99% of all animal and sea creatures who ever lived have become extinct. Meet some of the most bizarre, including a strange amalgam of bird and sloth, a 7-foot shrimp, saber-toothed cats, mastodons and wooly rhinoceros.
At the edge of Europe, scientists have discovered evidence that the Neanderthals hung on for thousands of years longer than previously believed. Join us as we reveal the final story of their last years on earth.
Discover the thrilling story of life on earth in prehistoric times, when early humans were just starting to inhabit North America and huge climate fluctuations caused a mini Ice Age. How did man survive?
Euope, 25,000 B.C. Arctic glaciers reach as far south as London. Massive predators are on the prowl. Across the continent, two species of primitive man -- the Neanderthals and the Cro-Magnon -- struggle to survive.
6. Kings of the Stone Age
September 17, 2007
Carved from single boulders of basalt, the giant stone heads of the Olmec have mystified archaeologists for more than 150 years. Explore how a primitive civilization moved mountains to make these monumental works of art.
In ancient times, the tattooed, painted-blue Celts were Europe's most feared warriors. They were also brilliant artists, farmers and metal workers. We'll piece together this puzzling paradox of blood and beauty.
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Reviewed in the United States on December 30, 2018
This is a rather humorous scientific special on everything from geology to paleontology. Instead of proceeding in a linear way, for instance from one epoch to the next, it looks at the history of six American cities, over time periods ranging from the last ice age to the Cambrian, some 450 million years ago. Scenes of fauna ranging from ancient mammals to dinosaurs and even early arthropods are interspersed with pictures of the cities, and sometimes even superimposed on them, creating surreal images – mastodons walking the streets of New York, and dinosaurs patrolling the White House lawn. As a result, although the science is quite accurate, the narration is a bit incoherent at times. But what this series lacks in continuity, it makes up for in entertainment value.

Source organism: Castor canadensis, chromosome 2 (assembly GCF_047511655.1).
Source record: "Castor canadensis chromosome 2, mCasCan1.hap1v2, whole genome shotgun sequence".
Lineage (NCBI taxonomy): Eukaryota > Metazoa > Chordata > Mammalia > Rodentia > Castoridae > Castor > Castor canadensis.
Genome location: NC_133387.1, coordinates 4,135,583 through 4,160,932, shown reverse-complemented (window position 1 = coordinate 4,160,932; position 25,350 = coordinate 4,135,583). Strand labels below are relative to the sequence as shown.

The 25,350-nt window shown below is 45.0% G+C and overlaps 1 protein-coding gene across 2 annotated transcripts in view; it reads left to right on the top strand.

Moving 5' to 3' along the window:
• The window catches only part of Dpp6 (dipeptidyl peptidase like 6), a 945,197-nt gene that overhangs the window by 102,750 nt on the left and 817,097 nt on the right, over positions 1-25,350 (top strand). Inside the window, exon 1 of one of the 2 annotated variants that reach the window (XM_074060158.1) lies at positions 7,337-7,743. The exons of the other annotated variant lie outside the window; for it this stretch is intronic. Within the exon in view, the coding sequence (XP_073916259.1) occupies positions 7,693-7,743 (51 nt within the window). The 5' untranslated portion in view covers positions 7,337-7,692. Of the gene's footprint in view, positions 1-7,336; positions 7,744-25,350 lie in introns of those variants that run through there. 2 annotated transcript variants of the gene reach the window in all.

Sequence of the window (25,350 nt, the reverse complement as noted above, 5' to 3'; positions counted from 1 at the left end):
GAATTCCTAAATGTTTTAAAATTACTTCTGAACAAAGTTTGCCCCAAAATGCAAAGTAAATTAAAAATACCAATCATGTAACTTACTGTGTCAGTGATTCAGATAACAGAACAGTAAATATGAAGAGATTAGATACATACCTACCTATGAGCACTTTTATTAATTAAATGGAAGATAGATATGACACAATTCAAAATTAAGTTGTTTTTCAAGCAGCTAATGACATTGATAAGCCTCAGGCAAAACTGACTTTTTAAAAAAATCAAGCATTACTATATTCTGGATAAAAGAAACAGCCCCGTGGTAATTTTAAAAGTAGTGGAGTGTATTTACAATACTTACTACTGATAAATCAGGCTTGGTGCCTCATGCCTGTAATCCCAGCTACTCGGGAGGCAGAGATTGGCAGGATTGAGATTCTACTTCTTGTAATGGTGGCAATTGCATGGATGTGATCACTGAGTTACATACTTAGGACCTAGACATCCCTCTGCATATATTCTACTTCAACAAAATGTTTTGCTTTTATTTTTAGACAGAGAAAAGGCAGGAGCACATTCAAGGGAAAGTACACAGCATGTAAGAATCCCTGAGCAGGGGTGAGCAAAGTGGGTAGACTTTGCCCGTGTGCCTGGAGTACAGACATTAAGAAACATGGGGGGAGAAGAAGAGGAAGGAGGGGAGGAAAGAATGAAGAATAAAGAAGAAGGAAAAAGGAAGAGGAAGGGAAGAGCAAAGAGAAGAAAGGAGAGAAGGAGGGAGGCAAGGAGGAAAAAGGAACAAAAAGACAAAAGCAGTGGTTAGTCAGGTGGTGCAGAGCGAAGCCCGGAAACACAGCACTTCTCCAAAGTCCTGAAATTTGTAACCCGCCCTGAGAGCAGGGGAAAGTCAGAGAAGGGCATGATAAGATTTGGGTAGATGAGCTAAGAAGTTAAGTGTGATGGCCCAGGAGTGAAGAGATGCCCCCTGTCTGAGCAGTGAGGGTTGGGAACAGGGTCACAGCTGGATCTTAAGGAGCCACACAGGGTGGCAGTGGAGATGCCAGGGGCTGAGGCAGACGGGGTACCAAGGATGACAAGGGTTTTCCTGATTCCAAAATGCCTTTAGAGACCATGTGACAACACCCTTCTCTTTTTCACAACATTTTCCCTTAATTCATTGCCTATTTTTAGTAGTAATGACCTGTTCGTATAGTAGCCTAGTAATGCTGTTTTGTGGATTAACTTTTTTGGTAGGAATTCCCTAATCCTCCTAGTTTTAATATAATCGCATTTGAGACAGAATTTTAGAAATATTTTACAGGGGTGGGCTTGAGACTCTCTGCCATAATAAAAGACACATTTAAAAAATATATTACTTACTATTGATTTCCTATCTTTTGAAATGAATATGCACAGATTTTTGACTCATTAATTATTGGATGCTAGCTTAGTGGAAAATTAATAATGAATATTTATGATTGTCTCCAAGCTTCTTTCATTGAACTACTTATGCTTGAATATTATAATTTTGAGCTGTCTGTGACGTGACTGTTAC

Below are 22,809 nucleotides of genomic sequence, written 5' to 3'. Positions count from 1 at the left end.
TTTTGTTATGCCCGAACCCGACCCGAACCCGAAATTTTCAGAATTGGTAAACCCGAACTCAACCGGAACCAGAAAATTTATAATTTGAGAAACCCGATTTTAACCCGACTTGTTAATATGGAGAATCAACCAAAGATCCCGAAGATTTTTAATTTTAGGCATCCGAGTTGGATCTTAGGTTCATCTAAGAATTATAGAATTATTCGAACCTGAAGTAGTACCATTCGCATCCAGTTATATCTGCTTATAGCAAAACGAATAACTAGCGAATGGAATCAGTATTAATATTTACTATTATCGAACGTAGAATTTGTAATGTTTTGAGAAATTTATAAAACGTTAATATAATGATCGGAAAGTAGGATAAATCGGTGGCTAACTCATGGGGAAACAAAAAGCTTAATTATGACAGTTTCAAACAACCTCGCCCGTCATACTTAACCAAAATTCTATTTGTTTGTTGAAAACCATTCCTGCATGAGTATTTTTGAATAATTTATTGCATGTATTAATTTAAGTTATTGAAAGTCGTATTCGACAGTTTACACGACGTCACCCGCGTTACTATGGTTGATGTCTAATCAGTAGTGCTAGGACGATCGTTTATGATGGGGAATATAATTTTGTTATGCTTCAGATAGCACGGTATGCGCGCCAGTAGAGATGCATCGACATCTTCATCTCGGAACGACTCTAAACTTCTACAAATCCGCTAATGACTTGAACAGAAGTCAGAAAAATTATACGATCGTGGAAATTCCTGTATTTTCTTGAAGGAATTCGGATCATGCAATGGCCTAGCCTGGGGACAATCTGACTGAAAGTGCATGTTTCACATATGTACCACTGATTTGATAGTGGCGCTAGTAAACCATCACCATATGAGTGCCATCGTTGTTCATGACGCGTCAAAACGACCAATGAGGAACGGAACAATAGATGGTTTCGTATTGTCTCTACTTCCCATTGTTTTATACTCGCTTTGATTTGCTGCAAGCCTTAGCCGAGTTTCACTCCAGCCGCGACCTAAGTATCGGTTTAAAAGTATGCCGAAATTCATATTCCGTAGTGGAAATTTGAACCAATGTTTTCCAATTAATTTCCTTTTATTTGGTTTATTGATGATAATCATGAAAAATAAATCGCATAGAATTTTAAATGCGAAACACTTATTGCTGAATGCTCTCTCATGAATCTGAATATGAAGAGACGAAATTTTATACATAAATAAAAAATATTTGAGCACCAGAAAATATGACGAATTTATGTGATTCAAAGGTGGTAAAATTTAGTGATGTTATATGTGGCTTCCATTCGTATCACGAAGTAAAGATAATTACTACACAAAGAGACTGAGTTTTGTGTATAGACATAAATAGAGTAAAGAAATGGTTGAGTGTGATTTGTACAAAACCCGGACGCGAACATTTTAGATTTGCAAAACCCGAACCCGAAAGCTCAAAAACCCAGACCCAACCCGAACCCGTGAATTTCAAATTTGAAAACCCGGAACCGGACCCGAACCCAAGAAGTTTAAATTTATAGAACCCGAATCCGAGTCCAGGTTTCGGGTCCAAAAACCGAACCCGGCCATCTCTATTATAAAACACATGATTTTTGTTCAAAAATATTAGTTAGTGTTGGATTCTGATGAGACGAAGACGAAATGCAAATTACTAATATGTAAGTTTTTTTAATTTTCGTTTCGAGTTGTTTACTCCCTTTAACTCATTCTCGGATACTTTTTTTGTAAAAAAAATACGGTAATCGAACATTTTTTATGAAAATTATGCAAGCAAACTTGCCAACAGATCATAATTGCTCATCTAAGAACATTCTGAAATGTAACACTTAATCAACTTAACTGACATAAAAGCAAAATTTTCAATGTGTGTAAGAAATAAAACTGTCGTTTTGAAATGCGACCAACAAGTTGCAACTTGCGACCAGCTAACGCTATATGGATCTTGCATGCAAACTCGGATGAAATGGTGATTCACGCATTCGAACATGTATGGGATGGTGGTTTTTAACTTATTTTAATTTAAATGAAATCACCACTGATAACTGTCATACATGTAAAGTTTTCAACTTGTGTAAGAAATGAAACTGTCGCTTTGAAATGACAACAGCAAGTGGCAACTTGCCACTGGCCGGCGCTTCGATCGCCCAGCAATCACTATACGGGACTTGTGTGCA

A unique perspective of how the environment has changed over geologic time. The graphics of animal behavior and interaction are generally pretty good. Much of the information is redundant and some scenes are questionable. Personally I liked the NYC episode but it is intense, rapid, jumping back and forth through time. The detail was awesome. I also liked the Chicago and LA episodes, and the DC wasn't that bad. The Denver episode unfortunately was slow and sluggish and a big disappointment; 11 min. focused on the Ice Age to Eocene, wasting time on how stone tools break bones. The Denver episode mostly focused on the Cretaceous and Jurassic, over 20 minutes of dinos, dinos, dinos, and then only 2 mins of the Paleozoic and nothing on the Precambrian rock in the background. The Paleozoic of Denver is fascinating and mostly ignored.
4.0 out of 5 starsLots of dino bang for the dollar
Reviewed in Canada on May 10, 2018
An excellent selection of six 45-minute videos, each one describing the various animals that lived in specific U. S. areas during the various supposed eras of prehistory: New York, Chicago, Washington D. C., Denver, Dallas and Los Angeles. They are not chronological, so, if you buy into the various alleged eras of prehistory, there is some jumping around in time to show what animals lived in each city based on fossil evidence. It's quite impressive. The writing is very good. The animation is not so very good. If you look at the Jurassic Park movies as the very best, then the animation here is at the 75% to 85% area. There's only one DVD, so it's a great investment.